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Cumulative Distribution Function (CDF)

There are many ways of specifying distributions. We have sometimes used a table to display the distribution of a random variable $X$. At other times we have written $P(X = k)$ as a formula for each possible value $k$ of $X$.

Another useful function that encapsulates all the information about the distribution of $X$ is called the cumulative distribution function of $X$. That's a real mouthful, so it is usually abbreviated to the cdf of $X$.

Let's see what the cdf is in an example.

Suppose $X$ has the distribution given below. It happens to be the binomial $(3, 1/2)$ distribution, but that is not important for this discussion.

$~~~~~~~~~~~~~~~~~~~~~x$ 0 1 2 3
$P(X=x)$ 1/8 3/8 3/8 1/8

The cdf of $X$ is another way of providing the same information. It is the function $F$ defined by

$$ F(x) ~ = ~ P(X \le x), ~~~~~ -\infty < x < \infty $$

The cdf of the random variable $X$, evaluated at the point $x$, is the chance that the value of $X$ is at most $x$.

The gold area in the probability histogram below is $F(2)$.

We will sometimes use the loose term "left hand probabilities" to denote values of $F$. Each of those values $F(x)$ is the area of the bar at $x$ as well as all the bars to the left. In the figure above,

$$ F(2) ~ = ~ P(X \le 2) ~ = ~ P(X = 0) + P(X = 1) + P(X = 2) $$

We will now augment the distribution table by a row containing some values of $F$. These are obtained obtained by adding the probabilities $P(X=x)$ successively from the left end. This cumulative sum is the reason for the name of the function.

$~~~~~~~~~~~~~~~~~~~~~x$ 0 1 2 3
$P(X=x)$ 1/8 3/8 3/8 1/8
$F(x)$ 1/8 4/8 7/8 1

Notice that we can recover $P(X=x)$ from values of $F$ as follows. For integer $x$,

$$ P(X = x) ~ = ~ P(X \le x) - P(X \le x-1) ~ = ~ F(x) - F(x-1) $$

These calculations show that if you know the distribution of $X$ then you know the cdf of $X$, and vice versa. The distribution and the cdf contain the same information.

Graph of the CDF

The graph of every cdf has some properties that are easy to see:

  • The graph is non-decreasing.
  • The values are on the vertical axis are probabilities and hence are between 0 and 1.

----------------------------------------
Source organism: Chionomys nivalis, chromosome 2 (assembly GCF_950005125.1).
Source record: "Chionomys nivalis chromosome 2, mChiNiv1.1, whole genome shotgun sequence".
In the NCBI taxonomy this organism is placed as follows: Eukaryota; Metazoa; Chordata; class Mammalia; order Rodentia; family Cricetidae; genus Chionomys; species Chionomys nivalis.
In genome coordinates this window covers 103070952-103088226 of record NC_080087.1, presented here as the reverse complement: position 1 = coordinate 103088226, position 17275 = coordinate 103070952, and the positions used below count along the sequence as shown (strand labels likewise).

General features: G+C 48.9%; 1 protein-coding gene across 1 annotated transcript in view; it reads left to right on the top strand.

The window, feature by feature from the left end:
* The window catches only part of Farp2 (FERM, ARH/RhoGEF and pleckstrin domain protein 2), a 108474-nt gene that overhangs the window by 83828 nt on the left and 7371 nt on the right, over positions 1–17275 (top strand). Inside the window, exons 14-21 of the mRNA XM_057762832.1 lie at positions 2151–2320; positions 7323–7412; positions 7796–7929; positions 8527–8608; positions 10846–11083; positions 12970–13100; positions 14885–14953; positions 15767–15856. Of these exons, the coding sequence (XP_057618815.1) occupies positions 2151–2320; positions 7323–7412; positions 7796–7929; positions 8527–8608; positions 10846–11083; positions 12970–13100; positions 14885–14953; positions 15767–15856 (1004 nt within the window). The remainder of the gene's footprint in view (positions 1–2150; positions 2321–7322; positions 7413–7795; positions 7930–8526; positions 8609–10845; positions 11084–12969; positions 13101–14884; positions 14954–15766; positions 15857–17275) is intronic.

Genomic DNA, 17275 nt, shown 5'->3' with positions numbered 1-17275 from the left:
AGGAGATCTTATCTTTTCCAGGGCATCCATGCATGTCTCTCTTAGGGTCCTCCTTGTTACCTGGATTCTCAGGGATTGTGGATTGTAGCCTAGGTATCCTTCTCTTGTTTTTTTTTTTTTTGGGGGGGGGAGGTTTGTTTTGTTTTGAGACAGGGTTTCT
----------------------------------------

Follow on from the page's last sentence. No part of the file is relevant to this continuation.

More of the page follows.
• The graph starts out at or near 0 for large negative values of $x$, and ends up at or near 1 for large positive values of $x$.

You can see all these properties in the graph of the function $F$ defined above.

You can see also that the graph has flat parts and jumps.

  • Flat parts: These are in-between the possible values of $X$ and also beyond the possible values in both directions. Since $X$ is a non-negative variable, for all negative $x$ we have $F(x) = P(X \le x) = 0$. Since $X$ is always at most 3, for all $x > 3$ we have $F(x) = P(X \le x) = 1$. For $x$ in between two possible values, say $x = 1.6$, we have $F(1.6) = P(X \le 1.6) = P(X \le 1) = F(1)$. So for $x \in [1, 2)$, the graph is flat at $F(1)$. You can explain all the other flat parts analogously.

  • Jumps: The graph has a jump (or discontinuity) at each possible value $x$ of $X$. That is, the graph jumps at each value $x$ such that $P(X = x) > 0$. The size of the jump at $x$ is equal to $P(X = x)$. For example, $P(X = 2)$ is the size of the jump at $x=2$, which is $0.875 - 0.5 = 0.375 = 3/8$.


We will have many uses for the cdf in this course. In fact, we have already used it several times without giving it a name.

For example, the chance of at most 3 sixes in 20 rolls of a die is given by the binomial formula and the addition rule:

$$ P(\text{at most 3 sixes in 20 rolls}) ~ = ~ \sum_{k=0}^3 \binom{20}{k}(1/6)^k(5/6)^{20-k} $$

This can be computed as

sum(stats.binom.pmf(np.arange(4), 20, 1/6))

Let $X$ be the number of sixes in 20 rolls. Then $X$ has the binomial $(20, 1/6)$ distribution. The answer above is $P(X \le 3)$. That's $F(3)$ where $F$ is the cdf of $X$.

The stats module includes a cdf method that allows us to obtain the answer directly without summing.

The expression stats.binom.cdf(k, n, p) evaluates to $F(k)$ where $F$ is the cdf of a binomial $(n, p)$ random variable.

So our answer can also be found as follows.

stats.binom.cdf(3, 20, 1/6)

Probabilities are frequently computed as sums. The cdf is a very useful tool for doing this, so stats provides a cdf method associated with each distribution.

You can use stats.hypergeom.cdf(k, N, G, n) to find the value of $F(k)$ for a random variable that has the hypergeometric $(N, G, n)$ distribution.

For example, recall that a standard deck contains 52 cards of which 12 are face cards. The chance of more than 5 face cards in a bridge hand of 13 cards dealt from a standard deck is

$$ \begin{align*} &P(\text{more than 5 face cards in a hand of 13 cards}) \\ &= ~ 1 - P(\text{at most 5 face cards in the hand}) \\ &= ~ 1 - \sum_{k=0}^{5} \frac{\binom{12}{k}\binom{40}{13-k}}{\binom{52}{13}} \end{align*} $$

Now you can get the numerical value by using stats.hypergeom.pmf:

1 - stats.hypergeom.cdf(5, 52, 12, 13)